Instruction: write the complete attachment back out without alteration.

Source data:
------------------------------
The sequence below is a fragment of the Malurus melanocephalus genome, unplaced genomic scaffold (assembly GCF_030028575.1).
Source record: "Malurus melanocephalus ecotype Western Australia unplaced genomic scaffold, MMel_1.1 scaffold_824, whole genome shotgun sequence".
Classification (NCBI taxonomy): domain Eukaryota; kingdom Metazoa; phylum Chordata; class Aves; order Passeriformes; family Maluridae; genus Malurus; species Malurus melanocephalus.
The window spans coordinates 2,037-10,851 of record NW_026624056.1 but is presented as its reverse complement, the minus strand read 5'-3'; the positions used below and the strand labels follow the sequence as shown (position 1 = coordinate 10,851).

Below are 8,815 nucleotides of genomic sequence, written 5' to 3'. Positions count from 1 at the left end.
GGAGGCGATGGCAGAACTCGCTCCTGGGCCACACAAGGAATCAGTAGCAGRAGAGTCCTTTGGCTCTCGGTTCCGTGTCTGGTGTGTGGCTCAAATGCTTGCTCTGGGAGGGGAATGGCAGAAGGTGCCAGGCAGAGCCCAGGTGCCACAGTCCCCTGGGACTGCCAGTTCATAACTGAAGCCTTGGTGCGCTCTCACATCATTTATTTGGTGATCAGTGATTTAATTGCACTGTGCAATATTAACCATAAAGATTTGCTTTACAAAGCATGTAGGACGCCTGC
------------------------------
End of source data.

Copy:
The sequence below is a fragment of the Malurus melanocephalus genome, unplaced genomic scaffold (assembly GCF_030028575.1).
Source record: "Malurus melanocephalus ecotype Western Australia unplaced genomic scaffold, MMel_1.1 scaffold_824, whole genome shotgun sequence".
Classification (NCBI taxonomy): domain Eukaryota; kingdom Metazoa; phylum Chordata; class Aves; order Passeriformes; family Maluridae; genus Malurus; species Malurus melanocephalus.
The window spans coordinates 2,037-10,851 of record NW_026624056.1 but is presented as its reverse complement, the minus strand read 5'-3'; the positions used below and the strand labels follow the sequence as shown (position 1 = coordinate 10,851).

Below are 8,815 nucleotides of genomic sequence, written 5' to 3'. Positions count from 1 at the left end.
GGAGGCGATGGCAGAACTCGCTCCTGGGCCACACAAGGAATCAGTAGCAGRAGAGTCCTTTGGCTCTCGGTTCCGTGTCTGGTGTGTGGCTCAAATGCTTGCTCTGGGAGGGGAATGGCAGAAGGTGCCAGGCAGAGCCCAGGTGCCACAGTCCCCTGGGACTGCCAGTTCATAACTGAAGCCTTGGTGCGCTCTCACATCATTTATTTGGTGATCAGTGATTTAATTGCACTGTGCAATATTAACCATAAAGATTTGCTTTACAAAGCATGTAGGACGCCTGC